![Description](/images/posts/)
*Caption*

After snippet expansion, I modify the code to the actual image I’m planning to use, like this:

![Jekyll 4](/images/posts/jekyll-4.png)
*Jekyll 4*

The result looks like this:

Jekyll 4 Jekyll 4

Here’s the Sublime Text 3 snippet code for the above:

<snippet>
        <description>Jekyll Markdown Image</description>
        <content><![CDATA[
![Description](/images/posts/)
*Caption*
]]></content>
        <!-- Optional: Set a tabTrigger to define how to trigger the snippet -->
<tabTrigger>im</tabTrigger>
        <!-- Optional: Set a scope to limit where the snippet will trigger -->
        <!-- <scope>source.python</scope> -->
</snippet>

hs - start of a syntax-highlighted code

I’m really enjoying the staightforward way to publish code snippets - at last there’s no more messing with formatting, let alone HTML tags to make it look proper. Markdown and Jekyll support for syntax highlighting do all the work for me here.

Sublime Text 3 has this snippet for me now:

<snippet>
        <description>Jekyll Markdown Highlight</description>
        <content><![CDATA[
{% highlight command %}
]]></content>
        <!-- Optional: Set a tabTrigger to define how to trigger the snippet -->
<tabTrigger>hs</tabTrigger>
        <!-- Optional: Set a scope to limit where the snippet will trigger -->
        <!-- <scope>source.python</scope> -->
</snippet>

meaning I just type hs and expand it with Tab to get everything ready for pasting my console text:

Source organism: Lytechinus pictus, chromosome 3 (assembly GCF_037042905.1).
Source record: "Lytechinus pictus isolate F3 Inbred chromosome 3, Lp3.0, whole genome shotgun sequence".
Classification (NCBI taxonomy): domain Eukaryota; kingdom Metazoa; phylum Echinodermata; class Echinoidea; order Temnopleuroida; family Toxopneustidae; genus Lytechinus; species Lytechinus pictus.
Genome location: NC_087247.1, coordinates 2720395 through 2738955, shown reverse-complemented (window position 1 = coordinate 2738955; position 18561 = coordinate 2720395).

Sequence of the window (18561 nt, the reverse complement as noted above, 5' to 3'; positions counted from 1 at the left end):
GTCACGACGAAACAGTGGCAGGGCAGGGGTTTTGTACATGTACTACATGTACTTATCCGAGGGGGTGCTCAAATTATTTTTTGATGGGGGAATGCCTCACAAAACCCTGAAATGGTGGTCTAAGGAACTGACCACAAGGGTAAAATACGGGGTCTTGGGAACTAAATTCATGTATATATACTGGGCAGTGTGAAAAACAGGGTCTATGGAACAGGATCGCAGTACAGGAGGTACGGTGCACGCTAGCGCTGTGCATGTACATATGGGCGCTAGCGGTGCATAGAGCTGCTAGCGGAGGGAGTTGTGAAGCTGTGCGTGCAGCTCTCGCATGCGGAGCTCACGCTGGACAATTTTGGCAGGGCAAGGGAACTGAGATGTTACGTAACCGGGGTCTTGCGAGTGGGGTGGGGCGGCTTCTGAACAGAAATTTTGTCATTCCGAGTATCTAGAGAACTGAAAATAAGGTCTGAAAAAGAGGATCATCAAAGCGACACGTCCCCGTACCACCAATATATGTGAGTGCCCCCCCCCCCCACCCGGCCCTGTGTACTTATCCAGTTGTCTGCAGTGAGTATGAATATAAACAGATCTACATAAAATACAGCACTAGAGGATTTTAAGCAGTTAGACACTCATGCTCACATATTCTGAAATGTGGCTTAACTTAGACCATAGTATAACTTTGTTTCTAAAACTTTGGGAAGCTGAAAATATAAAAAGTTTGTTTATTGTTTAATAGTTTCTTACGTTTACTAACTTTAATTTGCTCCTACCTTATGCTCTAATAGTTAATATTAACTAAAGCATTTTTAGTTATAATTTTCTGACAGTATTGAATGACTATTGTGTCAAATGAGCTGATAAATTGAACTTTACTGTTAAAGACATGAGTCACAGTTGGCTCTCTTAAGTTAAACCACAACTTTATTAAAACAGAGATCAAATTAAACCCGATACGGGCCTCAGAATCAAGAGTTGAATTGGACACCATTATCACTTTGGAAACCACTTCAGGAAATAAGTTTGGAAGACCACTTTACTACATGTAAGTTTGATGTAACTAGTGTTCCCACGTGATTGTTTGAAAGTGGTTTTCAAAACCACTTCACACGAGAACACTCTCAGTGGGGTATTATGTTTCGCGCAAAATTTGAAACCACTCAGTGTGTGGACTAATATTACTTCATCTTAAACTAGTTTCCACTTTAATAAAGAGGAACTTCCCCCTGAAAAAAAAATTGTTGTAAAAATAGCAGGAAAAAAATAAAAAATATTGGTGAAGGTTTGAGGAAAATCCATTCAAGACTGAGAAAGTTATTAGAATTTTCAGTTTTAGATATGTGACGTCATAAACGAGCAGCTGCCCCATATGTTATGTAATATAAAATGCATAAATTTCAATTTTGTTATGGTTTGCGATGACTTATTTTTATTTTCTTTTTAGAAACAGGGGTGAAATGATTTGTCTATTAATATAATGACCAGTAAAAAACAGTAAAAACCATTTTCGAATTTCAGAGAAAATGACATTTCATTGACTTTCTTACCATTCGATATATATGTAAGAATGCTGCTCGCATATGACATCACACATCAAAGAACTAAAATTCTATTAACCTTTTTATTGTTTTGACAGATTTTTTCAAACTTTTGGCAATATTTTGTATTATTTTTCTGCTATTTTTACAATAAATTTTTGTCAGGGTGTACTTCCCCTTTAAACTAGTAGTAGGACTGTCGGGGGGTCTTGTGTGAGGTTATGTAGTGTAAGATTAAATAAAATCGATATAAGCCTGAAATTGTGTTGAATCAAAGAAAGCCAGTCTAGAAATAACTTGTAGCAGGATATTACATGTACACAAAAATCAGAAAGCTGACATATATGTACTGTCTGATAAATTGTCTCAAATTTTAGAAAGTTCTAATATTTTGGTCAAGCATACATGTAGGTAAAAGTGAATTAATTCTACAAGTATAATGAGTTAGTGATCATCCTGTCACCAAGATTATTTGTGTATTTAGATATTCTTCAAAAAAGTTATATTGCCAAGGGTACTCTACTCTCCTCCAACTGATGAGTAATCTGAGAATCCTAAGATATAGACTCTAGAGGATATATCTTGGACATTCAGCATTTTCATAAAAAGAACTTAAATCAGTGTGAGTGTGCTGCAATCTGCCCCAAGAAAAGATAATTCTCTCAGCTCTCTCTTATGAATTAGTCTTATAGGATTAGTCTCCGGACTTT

hs - snippet to start syntax-highlighted code hs - snippet to start syntax-highlighted code

es - end of the syntax-highlighted code

I also have this snippet to complete the syntax-highlight code:

<snippet>
    	<description>Jekyll Markdown Highlight End</description>
    	<content><![CDATA[
    {% endhighlight %}
    ]]></content>
    	<!-- Optional: Set a tabTrigger to define how to trigger the snippet -->
    <tabTrigger>he</tabTrigger>
    	<!-- Optional: Set a scope to limit where the snippet will trigger -->
    	<!-- <scope>source.python</scope> -->
    </snippet>

it simply insets this block, when expanded:

he - snippet to end syntax-highlighted code he - snippet to end syntax-highlighted code

I cover 99% of my Unix Tutorial posts with these 3 code snippets. Will probably create something for posting image galleries later.

Configure Redirects for Jekyll Posts

There’s still a handful of really old posts that use ancient URL structure and get traffic. These are useful pieces of content and valuable pages on my blog, so I don’t want them to just return “not found” page. I use redirects for such pages - used the same thing in Wordpress as well.

Redirects are done using special plugin in Jekyll: jekyll-redirect-from.

Add the jekyll-redirect-from plugin to Gemfile

gem 'jekyll-redirect-from'

Add the jekyll-redirect-from name to plugins list in _config.yaml file

plugins: [jekyll-paginate, jekyll-redirect-from, jekyll-feed]

The way redirects are configured is simple. Just edit the post that needs to be redirected and add the redirect_from element to it:

---
layout: post
title:  "How To Change Ownership of Files and Directories in Unix"
date:   2009-02-09 08:45:00 +0000
redirect_from:
  - /2009/02/how-to-change-ownership-of-files-and-directories-in-unix

What this does is it redirects page from redirect location: /2009/02/how-to-change-ownership-of-files-and-directories-in-unix

to the default post URL, in my case it’s just /how-to-change-ownership-of-files-and-directories-in-unix.

Project Summary

I believe this makes my Wordpress to Jekyll migration project complete enough, but expect to be working and sharing Jekyll knowledge going forward. Specifically, I will have another small project documenting my Jekyll on WSL2 setup.

See Also